The lights are on
What? Dark Souls is hard? No. It's the toughest game of this
or last generation? Bah. Playing the game will make you want to snap your
controller in half? Come on.
thing is, all those things are true. Dark Souls made me want to throw things
and swear enough to make my mom blush. And I loved it.
didn't expect to love Dark Souls. I wanted to give the game a try in order to
observe the degree of difficulty that everyone raved and cursed about. I never
expected to play past a couple areas, let alone put ninety-two hours into the
here I am.
Dark Souls beginner, the first thing you must embrace is the learning curve.
Every stage is damn difficult. Every single one. You pick your character from a
stock of class options, and then you are thrown straight into the universe with
only vague hints written on the floors as tutorials. Right off the bat, it's
left to the gamer to sort through what to do.
familiar with the battle system and inventory will take time. The controls aren't
intuitive, but you become accustomed to them through practice, as finding the
balance between strikes and dodges is a vital labor of love. You will also want
to try as many weapons and outfits as you can in order to find a fit that feels
comfortable. For me, using an ax or a spear was awkward, but once I got my
hands on a solid long sword, then I was moving. It just took a lot of switching
back-and-forth to find that sweet spot.
are the only currency in the game. You obtain souls by defeating enemies, and
then use them to level-up, upgrade equipment, and purchase items. But after
every death, you lose all the souls you've collected up to that point. You can't
cry over lost souls, however, as this will happen often. The easy come, easy go
mentality steers the game away from grinding advantages. Trying to obtain
enough souls to level-up will not get you far. Skill, along with
trial-and-error, will trump over leveling almost anytime.
The total number of deaths you will
endure is the hardest deterrent to get over. Most deaths will be your own
fault, but that adds little consolation as you succumb to another obstacle. For
every new stage or encounter, you can expect to die at least thirty times. A
large amount of memorizing goes into areas. Dark Souls is much like a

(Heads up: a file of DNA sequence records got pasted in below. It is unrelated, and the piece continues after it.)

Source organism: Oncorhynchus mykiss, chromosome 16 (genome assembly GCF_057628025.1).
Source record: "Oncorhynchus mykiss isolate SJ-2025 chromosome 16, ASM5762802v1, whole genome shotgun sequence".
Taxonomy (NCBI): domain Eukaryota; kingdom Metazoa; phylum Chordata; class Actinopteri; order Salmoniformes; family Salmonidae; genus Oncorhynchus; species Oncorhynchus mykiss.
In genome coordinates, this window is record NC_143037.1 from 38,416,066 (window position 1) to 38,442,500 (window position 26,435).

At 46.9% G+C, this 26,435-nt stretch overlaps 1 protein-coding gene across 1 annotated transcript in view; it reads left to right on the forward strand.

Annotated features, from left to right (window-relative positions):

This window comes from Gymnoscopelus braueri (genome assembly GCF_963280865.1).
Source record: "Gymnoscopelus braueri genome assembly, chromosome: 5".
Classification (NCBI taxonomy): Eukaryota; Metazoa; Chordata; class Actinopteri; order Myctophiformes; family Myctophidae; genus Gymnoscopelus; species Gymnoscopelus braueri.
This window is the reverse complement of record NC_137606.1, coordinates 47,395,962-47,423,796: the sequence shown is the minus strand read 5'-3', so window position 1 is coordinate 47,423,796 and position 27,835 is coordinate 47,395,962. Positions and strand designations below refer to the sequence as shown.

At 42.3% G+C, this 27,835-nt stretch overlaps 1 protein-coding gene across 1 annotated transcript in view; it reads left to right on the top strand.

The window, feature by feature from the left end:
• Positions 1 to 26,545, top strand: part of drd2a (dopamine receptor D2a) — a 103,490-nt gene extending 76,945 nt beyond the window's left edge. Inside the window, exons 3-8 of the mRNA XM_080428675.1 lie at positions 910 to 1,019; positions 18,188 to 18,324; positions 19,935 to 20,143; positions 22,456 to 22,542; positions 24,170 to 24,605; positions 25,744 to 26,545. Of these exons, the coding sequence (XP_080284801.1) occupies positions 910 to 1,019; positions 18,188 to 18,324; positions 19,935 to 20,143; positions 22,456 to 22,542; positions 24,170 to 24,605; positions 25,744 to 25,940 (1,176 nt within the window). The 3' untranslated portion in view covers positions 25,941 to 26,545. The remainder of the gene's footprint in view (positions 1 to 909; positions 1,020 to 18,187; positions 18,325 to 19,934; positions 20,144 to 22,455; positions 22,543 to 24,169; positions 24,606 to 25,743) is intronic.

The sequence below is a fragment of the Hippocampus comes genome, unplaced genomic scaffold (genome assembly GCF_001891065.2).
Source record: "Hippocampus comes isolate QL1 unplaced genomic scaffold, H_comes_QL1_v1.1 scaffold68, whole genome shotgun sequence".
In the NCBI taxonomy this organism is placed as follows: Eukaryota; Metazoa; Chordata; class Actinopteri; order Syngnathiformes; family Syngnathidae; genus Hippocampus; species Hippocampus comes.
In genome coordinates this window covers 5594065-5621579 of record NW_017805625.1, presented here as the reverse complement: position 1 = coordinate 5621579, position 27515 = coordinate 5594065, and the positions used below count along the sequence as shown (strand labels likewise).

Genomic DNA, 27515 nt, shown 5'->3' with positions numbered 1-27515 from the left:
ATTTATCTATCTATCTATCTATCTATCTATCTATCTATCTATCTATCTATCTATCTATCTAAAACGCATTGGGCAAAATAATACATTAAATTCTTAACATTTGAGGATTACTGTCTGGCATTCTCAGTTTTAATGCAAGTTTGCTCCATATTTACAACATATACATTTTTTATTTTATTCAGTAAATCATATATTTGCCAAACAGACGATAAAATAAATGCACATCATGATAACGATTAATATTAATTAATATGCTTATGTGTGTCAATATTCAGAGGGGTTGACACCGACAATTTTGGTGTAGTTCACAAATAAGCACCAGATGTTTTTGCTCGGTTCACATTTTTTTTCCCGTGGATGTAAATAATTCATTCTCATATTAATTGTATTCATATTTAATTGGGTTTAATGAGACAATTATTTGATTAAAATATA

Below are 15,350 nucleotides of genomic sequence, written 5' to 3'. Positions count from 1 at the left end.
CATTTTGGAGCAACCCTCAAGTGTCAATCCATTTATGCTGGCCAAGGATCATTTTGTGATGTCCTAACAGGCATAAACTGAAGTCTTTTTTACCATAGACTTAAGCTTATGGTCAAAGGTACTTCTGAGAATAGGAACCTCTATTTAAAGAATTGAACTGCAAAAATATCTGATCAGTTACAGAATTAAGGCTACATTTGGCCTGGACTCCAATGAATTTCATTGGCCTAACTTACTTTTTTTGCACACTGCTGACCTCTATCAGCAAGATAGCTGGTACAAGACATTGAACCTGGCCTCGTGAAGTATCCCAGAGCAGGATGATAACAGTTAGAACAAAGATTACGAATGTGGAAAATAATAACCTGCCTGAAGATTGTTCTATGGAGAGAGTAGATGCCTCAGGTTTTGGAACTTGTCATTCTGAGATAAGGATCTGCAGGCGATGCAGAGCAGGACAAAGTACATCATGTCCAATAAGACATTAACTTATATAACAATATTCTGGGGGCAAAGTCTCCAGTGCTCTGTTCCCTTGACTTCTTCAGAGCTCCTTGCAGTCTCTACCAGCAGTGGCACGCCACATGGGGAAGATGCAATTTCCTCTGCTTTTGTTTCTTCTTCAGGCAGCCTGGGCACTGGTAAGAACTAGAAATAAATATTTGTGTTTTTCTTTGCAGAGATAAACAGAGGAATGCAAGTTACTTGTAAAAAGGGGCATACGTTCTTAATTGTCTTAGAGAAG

platformer in this way, as an insane amount of effort will be exhausted in
order to get an inch further than the time you did before. But I promise, that
inch will be incredibly satisfying.
Frustration doesn't just come from
dying, either. Dark Souls is a large, open world that is vague and deserted and
tough to navigate. You can travel through areas you've scoured every corner of,
only to discover your route is a brutally ambiguous ledge you must drop down
from. The directionless toppled with the difficulty level can feel like being
hit when you're down. And though I wouldn't have minded these areas to have
lessened its obscured nature, if only a smidge, I also understand this as part
of the spirit of the game. It's not just blatant punishment, it's respect for
all those who dare to enter.
is a region in the Dark Souls called Sen's Fortress, and it is one of my
favorite portions of the game. The place is riddled with booby traps as well as
sneaky, corner-loving enemies, and the only way to get through it is by
repetition that will weaken most gamer's resolves. But when I made my way
through the passageways of the Fortress and up to the top towers, the
gratification I felt was one of the greatest gaming highs I've ever had.
I cannot emphasize enough the number of times
you will die in Dark Souls. You are going to die so much, you are going to
start questioning a lot of things. Why am I doing this? Am I having fun? Do I
just have a gluttony for pain? Who am I, as person? But if you can get through
all those questions, Dark Souls is sure to give you a rewarding experience
unlike any other.
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